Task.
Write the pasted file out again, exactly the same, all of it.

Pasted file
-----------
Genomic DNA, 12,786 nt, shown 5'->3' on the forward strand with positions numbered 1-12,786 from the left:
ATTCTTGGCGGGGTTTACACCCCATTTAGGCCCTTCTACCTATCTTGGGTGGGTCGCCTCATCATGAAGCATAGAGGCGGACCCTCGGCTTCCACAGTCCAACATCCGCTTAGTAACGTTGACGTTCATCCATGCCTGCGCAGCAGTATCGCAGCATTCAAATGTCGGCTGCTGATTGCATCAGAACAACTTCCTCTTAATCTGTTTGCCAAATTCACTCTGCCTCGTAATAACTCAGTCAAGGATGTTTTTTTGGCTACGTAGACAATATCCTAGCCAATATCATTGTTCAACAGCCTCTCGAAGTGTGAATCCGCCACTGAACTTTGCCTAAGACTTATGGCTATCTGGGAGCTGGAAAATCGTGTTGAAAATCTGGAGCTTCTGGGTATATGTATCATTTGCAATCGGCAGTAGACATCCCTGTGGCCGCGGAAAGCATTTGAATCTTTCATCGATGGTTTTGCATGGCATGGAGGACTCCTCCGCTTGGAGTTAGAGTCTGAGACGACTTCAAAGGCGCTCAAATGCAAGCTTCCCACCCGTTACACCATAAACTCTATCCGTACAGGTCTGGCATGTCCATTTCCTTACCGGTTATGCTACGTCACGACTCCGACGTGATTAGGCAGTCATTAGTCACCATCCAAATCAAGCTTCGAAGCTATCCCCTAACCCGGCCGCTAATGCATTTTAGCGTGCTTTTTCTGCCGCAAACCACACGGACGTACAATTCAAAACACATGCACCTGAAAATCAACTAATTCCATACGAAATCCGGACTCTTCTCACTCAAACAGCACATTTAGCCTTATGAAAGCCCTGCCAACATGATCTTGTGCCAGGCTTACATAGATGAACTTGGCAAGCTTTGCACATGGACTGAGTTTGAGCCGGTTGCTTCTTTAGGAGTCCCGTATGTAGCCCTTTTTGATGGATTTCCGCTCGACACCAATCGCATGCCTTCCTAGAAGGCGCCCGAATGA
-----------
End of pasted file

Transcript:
Genomic DNA, 12,786 nt, shown 5'->3' on the forward strand with positions numbered 1-12,786 from the left:
ATTCTTGGCGGGGTTTACACCCCATTTAGGCCCTTCTACCTATCTTGGGTGGGTCGCCTCATCATGAAGCATAGAGGCGGACCCTCGGCTTCCACAGTCCAACATCCGCTTAGTAACGTTGACGTTCATCCATGCCTGCGCAGCAGTATCGCAGCATTCAAATGTCGGCTGCTGATTGCATCAGAACAACTTCCTCTTAATCTGTTTGCCAAATTCACTCTGCCTCGTAATAACTCAGTCAAGGATGTTTTTTTGGCTACGTAGACAATATCCTAGCCAATATCATTGTTCAACAGCCTCTCGAAGTGTGAATCCGCCACTGAACTTTGCCTAAGACTTATGGCTATCTGGGAGCTGGAAAATCGTGTTGAAAATCTGGAGCTTCTGGGTATATGTATCATTTGCAATCGGCAGTAGACATCCCTGTGGCCGCGGAAAGCATTTGAATCTTTCATCGATGGTTTTGCATGGCATGGAGGACTCCTCCGCTTGGAGTTAGAGTCTGAGACGACTTCAAAGGCGCTCAAATGCAAGCTTCCCACCCGTTACACCATAAACTCTATCCGTACAGGTCTGGCATGTCCATTTCCTTACCGGTTATGCTACGTCACGACTCCGACGTGATTAGGCAGTCATTAGTCACCATCCAAATCAAGCTTCGAAGCTATCCCCTAACCCGGCCGCTAATGCATTTTAGCGTGCTTTTTCTGCCGCAAACCACACGGACGTACAATTCAAAACACATGCACCTGAAAATCAACTAATTCCATACGAAATCCGGACTCTTCTCACTCAAACAGCACATTTAGCCTTATGAAAGCCCTGCCAACATGATCTTGTGCCAGGCTTACATAGATGAACTTGGCAAGCTTTGCACATGGACTGAGTTTGAGCCGGTTGCTTCTTTAGGAGTCCCGTATGTAGCCCTTTTTGATGGATTTCCGCTCGACACCAATCGCATGCCTTCCTAGAAGGCGCCCGAATGA